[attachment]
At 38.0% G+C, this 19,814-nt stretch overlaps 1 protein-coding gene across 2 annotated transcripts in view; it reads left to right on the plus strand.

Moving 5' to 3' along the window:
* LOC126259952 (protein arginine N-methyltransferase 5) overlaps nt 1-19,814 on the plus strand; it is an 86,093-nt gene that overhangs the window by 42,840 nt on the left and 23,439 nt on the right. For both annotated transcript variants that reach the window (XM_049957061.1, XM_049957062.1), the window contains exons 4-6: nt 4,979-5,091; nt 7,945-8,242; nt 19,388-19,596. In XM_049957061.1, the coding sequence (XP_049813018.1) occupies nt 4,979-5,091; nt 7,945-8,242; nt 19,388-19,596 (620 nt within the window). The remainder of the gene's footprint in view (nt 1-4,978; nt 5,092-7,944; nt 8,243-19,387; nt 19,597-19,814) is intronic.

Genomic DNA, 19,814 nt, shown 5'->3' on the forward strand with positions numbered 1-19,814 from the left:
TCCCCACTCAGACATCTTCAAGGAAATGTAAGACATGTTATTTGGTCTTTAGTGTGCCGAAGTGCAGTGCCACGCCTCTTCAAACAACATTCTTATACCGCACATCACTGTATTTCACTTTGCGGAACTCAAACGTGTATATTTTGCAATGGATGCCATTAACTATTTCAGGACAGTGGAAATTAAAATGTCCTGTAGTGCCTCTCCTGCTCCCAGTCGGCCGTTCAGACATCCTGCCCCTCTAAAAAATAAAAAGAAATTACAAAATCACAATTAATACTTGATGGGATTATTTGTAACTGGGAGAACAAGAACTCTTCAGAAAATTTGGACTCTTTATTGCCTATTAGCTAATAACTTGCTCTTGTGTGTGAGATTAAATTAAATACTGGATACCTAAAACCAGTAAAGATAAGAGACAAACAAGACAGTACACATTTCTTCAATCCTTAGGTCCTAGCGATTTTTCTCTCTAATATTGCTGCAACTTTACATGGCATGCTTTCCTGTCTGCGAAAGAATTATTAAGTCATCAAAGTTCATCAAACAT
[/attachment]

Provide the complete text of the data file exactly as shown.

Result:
At 38.0% G+C, this 19,814-nt stretch overlaps 1 protein-coding gene across 2 annotated transcripts in view; it reads left to right on the plus strand.

Moving 5' to 3' along the window:
* LOC126259952 (protein arginine N-methyltransferase 5) overlaps nt 1-19,814 on the plus strand; it is an 86,093-nt gene that overhangs the window by 42,840 nt on the left and 23,439 nt on the right. For both annotated transcript variants that reach the window (XM_049957061.1, XM_049957062.1), the window contains exons 4-6: nt 4,979-5,091; nt 7,945-8,242; nt 19,388-19,596. In XM_049957061.1, the coding sequence (XP_049813018.1) occupies nt 4,979-5,091; nt 7,945-8,242; nt 19,388-19,596 (620 nt within the window). The remainder of the gene's footprint in view (nt 1-4,978; nt 5,092-7,944; nt 8,243-19,387; nt 19,597-19,814) is intronic.

Genomic DNA, 19,814 nt, shown 5'->3' on the forward strand with positions numbered 1-19,814 from the left:
TCCCCACTCAGACATCTTCAAGGAAATGTAAGACATGTTATTTGGTCTTTAGTGTGCCGAAGTGCAGTGCCACGCCTCTTCAAACAACATTCTTATACCGCACATCACTGTATTTCACTTTGCGGAACTCAAACGTGTATATTTTGCAATGGATGCCATTAACTATTTCAGGACAGTGGAAATTAAAATGTCCTGTAGTGCCTCTCCTGCTCCCAGTCGGCCGTTCAGACATCCTGCCCCTCTAAAAAATAAAAAGAAATTACAAAATCACAATTAATACTTGATGGGATTATTTGTAACTGGGAGAACAAGAACTCTTCAGAAAATTTGGACTCTTTATTGCCTATTAGCTAATAACTTGCTCTTGTGTGTGAGATTAAATTAAATACTGGATACCTAAAACCAGTAAAGATAAGAGACAAACAAGACAGTACACATTTCTTCAATCCTTAGGTCCTAGCGATTTTTCTCTCTAATATTGCTGCAACTTTACATGGCATGCTTTCCTGTCTGCGAAAGAATTATTAAGTCATCAAAGTTCATCAAACAT